#ThreatenedSpecies of the Week: Hybanthus cymulosus – Ninghan Violet

Hybanthus cymulosus, is better known by its common name of Ninghan Violet. It is listed as Critically Endangered under the Commonwealth Environment Protection and Biodiversity Conservation Act 1999 (EPBC) and as Declared Rare Flora under the Wildlife Conservation Act 1950.

The Ninghan Violet is endemic to Western Australia, it has a very restricted geographic distribution and is known from only seven subpopulations in the Mt Singleton area, approximately 380 km south-east of Geraldton. The species’ distribution is fragmented with considerable distance between each of the sub-populations. The total population size is approximately 450 mature plants (but may be as high as 600 mature plants), based on the last counts undertaken in 2002-03.

The species occurs on pastoral leases. The seven subpopulations of the Ninghan Violet do not occur on protected or reserved land, nor are they protected under any conservation covenants with landholders. However, one pastoral station (where the species is known to occur) has changed ownership to a private conservation group that aims to manage the area for conservation purposes.

The Ninghan Violet is found along drainage lines and gullies in red clay loam in a rocky doleritic area. It grows in tall shrub-land with Allocasuarina and Acacia species. All subpopulations occur high in the landscape on a range of hills in the Mt Singleton area.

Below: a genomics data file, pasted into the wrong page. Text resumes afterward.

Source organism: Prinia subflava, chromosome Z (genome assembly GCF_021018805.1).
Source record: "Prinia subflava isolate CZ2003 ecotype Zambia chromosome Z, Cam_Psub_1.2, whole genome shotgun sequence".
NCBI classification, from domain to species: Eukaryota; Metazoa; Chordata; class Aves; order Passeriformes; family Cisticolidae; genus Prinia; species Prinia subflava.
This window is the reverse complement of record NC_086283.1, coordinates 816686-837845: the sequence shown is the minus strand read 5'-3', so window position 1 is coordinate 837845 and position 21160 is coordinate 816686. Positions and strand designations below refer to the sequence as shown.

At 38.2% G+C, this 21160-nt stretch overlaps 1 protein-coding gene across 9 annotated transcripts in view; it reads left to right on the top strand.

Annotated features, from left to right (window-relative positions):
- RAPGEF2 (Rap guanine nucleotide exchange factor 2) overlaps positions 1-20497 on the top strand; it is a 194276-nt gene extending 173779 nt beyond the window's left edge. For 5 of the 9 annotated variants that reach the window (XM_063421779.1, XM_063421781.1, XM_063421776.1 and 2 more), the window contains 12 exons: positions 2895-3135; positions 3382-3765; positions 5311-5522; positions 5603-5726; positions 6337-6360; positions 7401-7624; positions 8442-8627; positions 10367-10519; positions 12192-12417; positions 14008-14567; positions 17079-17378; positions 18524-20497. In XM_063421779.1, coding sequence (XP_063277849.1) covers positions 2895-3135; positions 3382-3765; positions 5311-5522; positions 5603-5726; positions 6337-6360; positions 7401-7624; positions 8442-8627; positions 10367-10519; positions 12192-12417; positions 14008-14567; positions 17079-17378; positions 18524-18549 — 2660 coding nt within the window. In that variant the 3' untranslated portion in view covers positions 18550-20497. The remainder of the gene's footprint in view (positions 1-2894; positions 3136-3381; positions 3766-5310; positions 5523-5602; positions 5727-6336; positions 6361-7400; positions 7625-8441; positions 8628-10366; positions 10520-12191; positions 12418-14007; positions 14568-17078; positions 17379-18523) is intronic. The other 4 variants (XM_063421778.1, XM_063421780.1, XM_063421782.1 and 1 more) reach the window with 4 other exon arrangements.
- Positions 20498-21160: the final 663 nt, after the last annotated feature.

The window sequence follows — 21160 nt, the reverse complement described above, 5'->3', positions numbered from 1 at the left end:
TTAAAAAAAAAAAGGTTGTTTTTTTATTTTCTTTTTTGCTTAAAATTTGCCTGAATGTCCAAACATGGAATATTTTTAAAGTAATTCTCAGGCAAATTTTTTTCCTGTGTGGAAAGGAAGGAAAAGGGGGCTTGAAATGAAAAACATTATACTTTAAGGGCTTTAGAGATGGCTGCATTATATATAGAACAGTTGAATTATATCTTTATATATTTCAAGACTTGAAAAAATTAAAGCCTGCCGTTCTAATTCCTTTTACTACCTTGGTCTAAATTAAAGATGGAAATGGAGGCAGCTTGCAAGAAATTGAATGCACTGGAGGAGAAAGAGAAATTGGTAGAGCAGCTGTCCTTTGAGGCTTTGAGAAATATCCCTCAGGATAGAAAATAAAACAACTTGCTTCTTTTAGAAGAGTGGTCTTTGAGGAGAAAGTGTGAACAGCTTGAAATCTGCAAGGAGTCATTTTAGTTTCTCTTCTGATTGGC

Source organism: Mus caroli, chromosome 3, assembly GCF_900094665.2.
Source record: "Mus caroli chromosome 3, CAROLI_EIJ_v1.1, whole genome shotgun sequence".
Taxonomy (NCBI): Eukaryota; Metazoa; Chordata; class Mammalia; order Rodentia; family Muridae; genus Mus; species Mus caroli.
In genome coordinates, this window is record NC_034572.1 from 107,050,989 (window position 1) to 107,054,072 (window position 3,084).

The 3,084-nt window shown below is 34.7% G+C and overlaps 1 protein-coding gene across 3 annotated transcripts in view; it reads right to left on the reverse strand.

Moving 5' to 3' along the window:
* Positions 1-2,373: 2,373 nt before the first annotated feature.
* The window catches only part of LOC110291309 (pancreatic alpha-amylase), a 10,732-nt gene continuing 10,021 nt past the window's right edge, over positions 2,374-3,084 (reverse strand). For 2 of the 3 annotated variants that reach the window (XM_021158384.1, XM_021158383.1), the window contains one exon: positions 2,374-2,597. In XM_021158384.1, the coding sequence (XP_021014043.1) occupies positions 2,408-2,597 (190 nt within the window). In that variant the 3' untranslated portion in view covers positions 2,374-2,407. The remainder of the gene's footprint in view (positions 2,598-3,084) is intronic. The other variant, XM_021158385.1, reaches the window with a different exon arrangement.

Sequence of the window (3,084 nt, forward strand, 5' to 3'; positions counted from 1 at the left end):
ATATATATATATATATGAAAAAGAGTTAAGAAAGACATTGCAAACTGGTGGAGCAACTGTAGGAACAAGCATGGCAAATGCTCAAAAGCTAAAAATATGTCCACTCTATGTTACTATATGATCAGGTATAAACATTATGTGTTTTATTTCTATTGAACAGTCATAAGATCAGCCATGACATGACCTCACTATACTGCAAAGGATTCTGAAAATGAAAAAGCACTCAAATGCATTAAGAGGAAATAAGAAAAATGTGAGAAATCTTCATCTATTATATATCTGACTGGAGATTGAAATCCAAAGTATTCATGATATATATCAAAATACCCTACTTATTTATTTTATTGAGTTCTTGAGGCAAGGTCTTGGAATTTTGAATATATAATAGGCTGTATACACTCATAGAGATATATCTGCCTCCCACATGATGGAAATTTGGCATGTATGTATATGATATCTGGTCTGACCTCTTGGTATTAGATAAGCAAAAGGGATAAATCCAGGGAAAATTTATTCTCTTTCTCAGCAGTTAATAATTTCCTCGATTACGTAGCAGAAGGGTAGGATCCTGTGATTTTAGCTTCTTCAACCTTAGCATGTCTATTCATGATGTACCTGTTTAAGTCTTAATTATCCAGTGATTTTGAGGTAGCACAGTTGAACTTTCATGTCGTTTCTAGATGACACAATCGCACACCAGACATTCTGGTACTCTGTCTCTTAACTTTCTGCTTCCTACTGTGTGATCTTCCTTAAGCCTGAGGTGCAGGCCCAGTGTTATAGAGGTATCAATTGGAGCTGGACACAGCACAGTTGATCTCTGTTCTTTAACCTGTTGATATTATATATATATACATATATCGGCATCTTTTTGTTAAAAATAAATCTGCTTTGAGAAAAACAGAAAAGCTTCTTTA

The Ninghan Violet is an erect perennial herb that can grow to 0.9 m high. Flowers are blue to purple and the flowering period is from May to July. Little is known about the levels of flower and fruit production, or the pollinating mechanism of the species.

The main identified threat to the Ninghan Violet is grazing, with grazing by sheep and feral goats creating the most serious threat affecting the long-term survival of this species. Wildfire may be a potential threat to the Ninghan Violet. While the effects of fire on the species are unknown, fire that is too frequent is likely to kill plants before they reach maturity, as well as degrade the surrounding habitat.

The Ninghan Violet is most closely related to Hybanthus floribundus, but differs in its much larger flowers. Hybanthus floribundus has a much wider distribution and is found throughout the southern half of Western Australia.

Information Source: Government of Australia, Department of Environment and Department of Parks and Wildlife Western Australia

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